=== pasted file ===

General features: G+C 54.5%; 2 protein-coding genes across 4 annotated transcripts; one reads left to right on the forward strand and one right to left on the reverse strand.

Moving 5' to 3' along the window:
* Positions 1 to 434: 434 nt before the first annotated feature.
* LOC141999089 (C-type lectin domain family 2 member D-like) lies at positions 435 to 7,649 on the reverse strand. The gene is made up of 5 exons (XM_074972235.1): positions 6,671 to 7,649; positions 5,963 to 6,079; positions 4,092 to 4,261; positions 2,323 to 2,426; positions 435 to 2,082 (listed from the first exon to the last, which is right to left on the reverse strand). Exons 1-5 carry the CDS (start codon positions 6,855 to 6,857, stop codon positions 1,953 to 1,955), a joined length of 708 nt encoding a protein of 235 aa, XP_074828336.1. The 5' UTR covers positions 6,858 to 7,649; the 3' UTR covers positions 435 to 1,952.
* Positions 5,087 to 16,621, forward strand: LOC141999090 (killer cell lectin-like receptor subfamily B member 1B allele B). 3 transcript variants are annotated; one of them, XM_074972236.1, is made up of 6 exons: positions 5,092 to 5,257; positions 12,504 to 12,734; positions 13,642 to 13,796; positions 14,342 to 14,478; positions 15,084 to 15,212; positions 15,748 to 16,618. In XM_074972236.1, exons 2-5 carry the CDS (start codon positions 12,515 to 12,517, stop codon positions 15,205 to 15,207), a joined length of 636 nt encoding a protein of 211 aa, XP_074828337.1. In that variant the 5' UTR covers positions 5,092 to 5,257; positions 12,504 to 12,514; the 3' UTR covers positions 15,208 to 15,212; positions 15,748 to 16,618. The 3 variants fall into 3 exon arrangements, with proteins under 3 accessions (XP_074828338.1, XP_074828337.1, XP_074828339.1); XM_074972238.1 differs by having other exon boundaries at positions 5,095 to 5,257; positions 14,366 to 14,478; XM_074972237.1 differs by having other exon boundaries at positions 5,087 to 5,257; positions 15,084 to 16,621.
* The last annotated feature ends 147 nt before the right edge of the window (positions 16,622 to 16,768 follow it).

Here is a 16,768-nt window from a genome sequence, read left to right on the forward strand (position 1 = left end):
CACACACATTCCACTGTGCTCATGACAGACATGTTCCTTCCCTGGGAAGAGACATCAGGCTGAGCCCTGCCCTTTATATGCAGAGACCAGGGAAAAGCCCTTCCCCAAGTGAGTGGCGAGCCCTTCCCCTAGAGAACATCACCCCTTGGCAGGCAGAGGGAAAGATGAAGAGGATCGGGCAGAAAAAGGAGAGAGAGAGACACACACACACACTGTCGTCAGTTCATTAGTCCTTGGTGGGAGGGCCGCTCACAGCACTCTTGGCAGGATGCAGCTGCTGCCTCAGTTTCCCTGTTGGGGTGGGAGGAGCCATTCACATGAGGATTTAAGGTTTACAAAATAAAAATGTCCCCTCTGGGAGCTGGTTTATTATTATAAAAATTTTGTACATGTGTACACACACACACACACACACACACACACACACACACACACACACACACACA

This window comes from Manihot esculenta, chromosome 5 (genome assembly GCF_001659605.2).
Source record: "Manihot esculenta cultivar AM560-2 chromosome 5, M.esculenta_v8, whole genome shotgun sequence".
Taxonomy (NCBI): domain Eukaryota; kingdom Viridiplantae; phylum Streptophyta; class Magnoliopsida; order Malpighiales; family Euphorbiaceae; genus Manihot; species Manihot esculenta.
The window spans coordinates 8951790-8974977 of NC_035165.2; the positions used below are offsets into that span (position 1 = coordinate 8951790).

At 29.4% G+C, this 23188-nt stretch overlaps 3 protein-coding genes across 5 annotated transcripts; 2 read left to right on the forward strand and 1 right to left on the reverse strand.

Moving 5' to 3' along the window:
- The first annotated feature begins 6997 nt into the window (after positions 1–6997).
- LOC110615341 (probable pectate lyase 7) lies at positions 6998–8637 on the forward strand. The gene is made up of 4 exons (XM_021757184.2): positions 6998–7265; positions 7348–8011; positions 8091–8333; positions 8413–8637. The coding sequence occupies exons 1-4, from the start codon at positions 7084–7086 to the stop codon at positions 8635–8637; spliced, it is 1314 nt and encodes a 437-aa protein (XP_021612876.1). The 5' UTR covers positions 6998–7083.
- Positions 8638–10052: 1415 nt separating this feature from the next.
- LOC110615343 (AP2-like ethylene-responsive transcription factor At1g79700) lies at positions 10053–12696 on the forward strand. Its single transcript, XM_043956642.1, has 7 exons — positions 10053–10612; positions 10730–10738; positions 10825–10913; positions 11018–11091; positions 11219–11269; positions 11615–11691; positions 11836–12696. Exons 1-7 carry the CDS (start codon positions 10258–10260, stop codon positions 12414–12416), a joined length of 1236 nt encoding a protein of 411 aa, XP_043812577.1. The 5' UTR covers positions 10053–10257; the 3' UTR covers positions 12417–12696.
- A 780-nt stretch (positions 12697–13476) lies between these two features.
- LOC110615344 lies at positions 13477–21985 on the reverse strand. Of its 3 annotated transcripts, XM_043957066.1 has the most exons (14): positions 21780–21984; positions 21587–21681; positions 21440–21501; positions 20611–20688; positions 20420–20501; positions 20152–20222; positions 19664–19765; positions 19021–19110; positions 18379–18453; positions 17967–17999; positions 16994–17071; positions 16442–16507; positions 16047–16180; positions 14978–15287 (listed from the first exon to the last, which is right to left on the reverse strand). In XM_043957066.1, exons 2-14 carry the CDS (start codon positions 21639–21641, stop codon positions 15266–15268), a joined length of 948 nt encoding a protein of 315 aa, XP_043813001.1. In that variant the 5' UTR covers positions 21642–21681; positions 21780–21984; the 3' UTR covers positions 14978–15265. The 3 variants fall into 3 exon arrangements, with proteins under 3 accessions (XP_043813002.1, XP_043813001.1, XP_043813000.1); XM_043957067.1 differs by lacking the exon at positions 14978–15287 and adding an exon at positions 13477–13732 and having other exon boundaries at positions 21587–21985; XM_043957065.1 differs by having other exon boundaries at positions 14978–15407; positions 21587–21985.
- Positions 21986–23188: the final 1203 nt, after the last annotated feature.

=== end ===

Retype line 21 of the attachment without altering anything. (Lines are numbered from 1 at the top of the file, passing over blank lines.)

- Positions 21986–23188: the final 1203 nt, after the last annotated feature.